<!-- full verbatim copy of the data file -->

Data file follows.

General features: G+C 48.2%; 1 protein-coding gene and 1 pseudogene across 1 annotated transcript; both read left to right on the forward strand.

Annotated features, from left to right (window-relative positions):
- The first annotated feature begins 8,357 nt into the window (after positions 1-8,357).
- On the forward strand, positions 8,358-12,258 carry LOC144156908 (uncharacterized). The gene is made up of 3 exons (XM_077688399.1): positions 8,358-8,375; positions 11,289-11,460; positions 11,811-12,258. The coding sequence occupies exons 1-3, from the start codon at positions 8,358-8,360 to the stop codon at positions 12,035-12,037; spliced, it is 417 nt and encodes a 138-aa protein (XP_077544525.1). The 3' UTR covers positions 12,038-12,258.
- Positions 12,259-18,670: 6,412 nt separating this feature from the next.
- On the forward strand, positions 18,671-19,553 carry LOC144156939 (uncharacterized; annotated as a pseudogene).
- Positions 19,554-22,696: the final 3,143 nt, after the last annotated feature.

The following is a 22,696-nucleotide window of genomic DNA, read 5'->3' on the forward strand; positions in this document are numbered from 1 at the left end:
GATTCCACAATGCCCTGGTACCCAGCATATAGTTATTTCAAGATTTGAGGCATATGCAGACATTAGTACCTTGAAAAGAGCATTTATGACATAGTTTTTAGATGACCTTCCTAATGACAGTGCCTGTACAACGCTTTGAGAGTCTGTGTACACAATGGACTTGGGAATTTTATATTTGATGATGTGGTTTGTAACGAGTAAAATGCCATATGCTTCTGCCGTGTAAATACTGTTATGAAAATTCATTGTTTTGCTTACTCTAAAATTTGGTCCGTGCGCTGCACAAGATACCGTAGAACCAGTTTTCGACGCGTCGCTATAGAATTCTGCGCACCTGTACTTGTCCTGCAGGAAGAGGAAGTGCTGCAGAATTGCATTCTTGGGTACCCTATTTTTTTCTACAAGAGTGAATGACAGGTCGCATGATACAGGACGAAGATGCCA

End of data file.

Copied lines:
General features: G+C 48.2%; 1 protein-coding gene and 1 pseudogene across 1 annotated transcript; both read left to right on the forward strand.

Annotated features, from left to right (window-relative positions):
- The first annotated feature begins 8,357 nt into the window (after positions 1-8,357).
- On the forward strand, positions 8,358-12,258 carry LOC144156908 (uncharacterized). The gene is made up of 3 exons (XM_077688399.1): positions 8,358-8,375; positions 11,289-11,460; positions 11,811-12,258. The coding sequence occupies exons 1-3, from the start codon at positions 8,358-8,360 to the stop codon at positions 12,035-12,037; spliced, it is 417 nt and encodes a 138-aa protein (XP_077544525.1). The 3' UTR covers positions 12,038-12,258.
- Positions 12,259-18,670: 6,412 nt separating this feature from the next.
- On the forward strand, positions 18,671-19,553 carry LOC144156939 (uncharacterized; annotated as a pseudogene).
- Positions 19,554-22,696: the final 3,143 nt, after the last annotated feature.

The following is a 22,696-nucleotide window of genomic DNA, read 5'->3' on the forward strand; positions in this document are numbered from 1 at the left end:
GATTCCACAATGCCCTGGTACCCAGCATATAGTTATTTCAAGATTTGAGGCATATGCAGACATTAGTACCTTGAAAAGAGCATTTATGACATAGTTTTTAGATGACCTTCCTAATGACAGTGCCTGTACAACGCTTTGAGAGTCTGTGTACACAATGGACTTGGGAATTTTATATTTGATGATGTGGTTTGTAACGAGTAAAATGCCATATGCTTCTGCCGTGTAAATACTGTTATGAAAATTCATTGTTTTGCTTACTCTAAAATTTGGTCCGTGCGCTGCACAAGATACCGTAGAACCAGTTTTCGACGCGTCGCTATAGAATTCTGCGCACCTGTACTTGTCCTGCAGGAAGAGGAAGTGCTGCAGAATTGCATTCTTGGGTACCCTATTTTTTTCTACAAGAGTGAATGACAGGTCGCATGATACAGGACGAAGATGCCA